Mid-Atlantic: Virginia

In Virginia’s largest city, Virginia Beach, the boardwalk stretches for 3-miles, bordering a wide sand beach. The world’s biggest naval base, Naval Station Norfolk, anchors in Norfolk, where Nauticus, a maritime museum, pays homage to the sea with hands-on exhibits. In Virginia’s Historic Triangle — Colonial Williamsburg ,Jametown and Yorktown–America took root. Thomas Jefferson’s plantation Monticello lies a few miles from Charlottseville, in the Blue Ridge foothills. In Shenandoah National Park , admire scenic views on hikes and drives of legendary Skyline Drive.

Mid-Atlantic: West Virginia

Mountainous West Virginia offers classic peak and valley vistas and some of the country’s best white water rafting. Olympians train on the Upper Gauley and families can paddle sections of the New River, spanned by the long, much-photographed New River Gorge Bridge. Find out about John Brown’s abolitionist-inspired raid at Harpers Ferry National Historical Park. Nearby paths lead to the confluence of the Potomac and Shenandoah rivers. At Canaan Valley Resort State Park, situated in the highest valley east of the Mississippi River, hike, mountain bike, and golf as well as ski and snowboard in winter.

When To Go

Events and Holidays

National Holidays

January (1st): New Year’s Day
January (third Monday):  Martin Luther King Jr. Day
February (third Monday):  Presidents Day
May (last Monday):  Memorial Day
July (4th):  Independence Day
September (first Monday):  Labor Day
October (second Monday):  Columbus Day
(not the same as Native American Day, which is only celebrated officially in two states, on September 25th)
November (11th):  Veterans Day
November (fourth Thursday):  Thanksgiving Day
December (25th):  Christmas

Time Zone

The Mid-Atlantic region is located in the Eastern time zone.

To check the local time where you are, click here.

Daylight Savings Time (DST) happens in the spring (on the second Sunday morning of March at 2 a.m.). It’s when clocks are advanced one hour so there is more daylight later into the evening. In the fall (on the first Sunday morning in November at 2 a.m.), clocks shift back one hour to standard time. The entire U.S. (except Hawaii and most of Arizona) participates in this ritual of ‘springing forward’ and ‘falling back.’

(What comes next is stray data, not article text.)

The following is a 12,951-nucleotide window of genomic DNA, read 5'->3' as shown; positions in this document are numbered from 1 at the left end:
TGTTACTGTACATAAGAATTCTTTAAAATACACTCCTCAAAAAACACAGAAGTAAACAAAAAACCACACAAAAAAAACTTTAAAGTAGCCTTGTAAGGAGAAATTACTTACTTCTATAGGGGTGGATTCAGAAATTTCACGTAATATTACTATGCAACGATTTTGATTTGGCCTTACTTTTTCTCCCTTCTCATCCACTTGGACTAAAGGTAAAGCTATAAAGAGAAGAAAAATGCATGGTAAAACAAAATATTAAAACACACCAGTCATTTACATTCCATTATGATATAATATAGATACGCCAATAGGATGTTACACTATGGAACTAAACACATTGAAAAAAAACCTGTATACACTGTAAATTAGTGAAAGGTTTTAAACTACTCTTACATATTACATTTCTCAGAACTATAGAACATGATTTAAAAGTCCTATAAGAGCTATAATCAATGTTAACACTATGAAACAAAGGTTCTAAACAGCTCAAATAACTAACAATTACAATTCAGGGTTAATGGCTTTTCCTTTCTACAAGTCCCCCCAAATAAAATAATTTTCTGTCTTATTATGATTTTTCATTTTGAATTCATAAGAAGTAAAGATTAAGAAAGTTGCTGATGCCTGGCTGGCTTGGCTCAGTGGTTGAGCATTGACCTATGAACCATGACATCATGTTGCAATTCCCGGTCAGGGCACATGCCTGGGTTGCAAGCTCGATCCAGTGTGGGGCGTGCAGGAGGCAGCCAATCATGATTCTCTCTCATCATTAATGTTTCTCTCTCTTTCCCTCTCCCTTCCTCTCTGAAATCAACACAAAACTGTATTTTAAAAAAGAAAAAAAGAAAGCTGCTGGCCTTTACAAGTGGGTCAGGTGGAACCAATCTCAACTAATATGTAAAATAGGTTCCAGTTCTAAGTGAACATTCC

What it Costs

Abstract Pricing at a Glance

Prices often fluctuate dynamically depending on capacity, seasonality and deals. We don’t want to lead you astray by quoting exact prices that quickly become wrong. To give you a rough idea for budgetary planning purposes, though, we have indicated general price ranges for all points of interest.

Price ranges are quoted in $US.

See & Do
N/A => Not applicable
$ => Tickets less than $10 per person
$$ => Tickets $11-25 per person
$$$ => Tickets $26 per person

$ => Rooms less than $100 for a double
$$ => Rooms $200 for a double
$$$ => Rooms $300 for a double

$ => $1-15 per person for a meal (without alcohol, tax, tip)
$ => $16-40 per person for a meal (without alcohol, tax, tip)
$$$ => $41 per person for a meal (without alcohol, tax, tip)

N/A => Not applicable

$ => Tickets less than $10 per person
$$ => Tickets $11-25 per person
$$ => Tickets $26 per person

Airfare and Car Rental Prices

Fly the Friendly Skies

Airfares are a fickle thing. When you need it to be low, it’s high. And when prices dip, what happens? You can’t get off work to travel. Sigh.

But you can get notifications from companies like Kayak, which will email you when airfares drop. Type your destination and the dates you are watching and boom, when there’s a deal, you’ll hear about it immediately via your inbox.

Sites like Momondo also display prices for multiple airlines, so you can compare rates without visiting individual airline sites.

That said, there is an advantage to visiting an individual airline’s site. Why? Because some of their really great deals don’t show up on the aggregator airfare sites. Most airlines share limited-time, super-specials via their Facebook pages or email blasts. So it pays to be their ‘friend’ or subscribe to their e-mailings.

Have Car, Will Travel

Like airlines, car rental rates are all over the map. Companies like Expedia and Hotwire offer comparison price shopping.

There are also name-your-own-price sites, like Priceline, where you tell ‘em what you want to pay and they hook you up with a car rental company who can fit the bill. There are some great deals here, if you are not too picky about the make and model of your rental.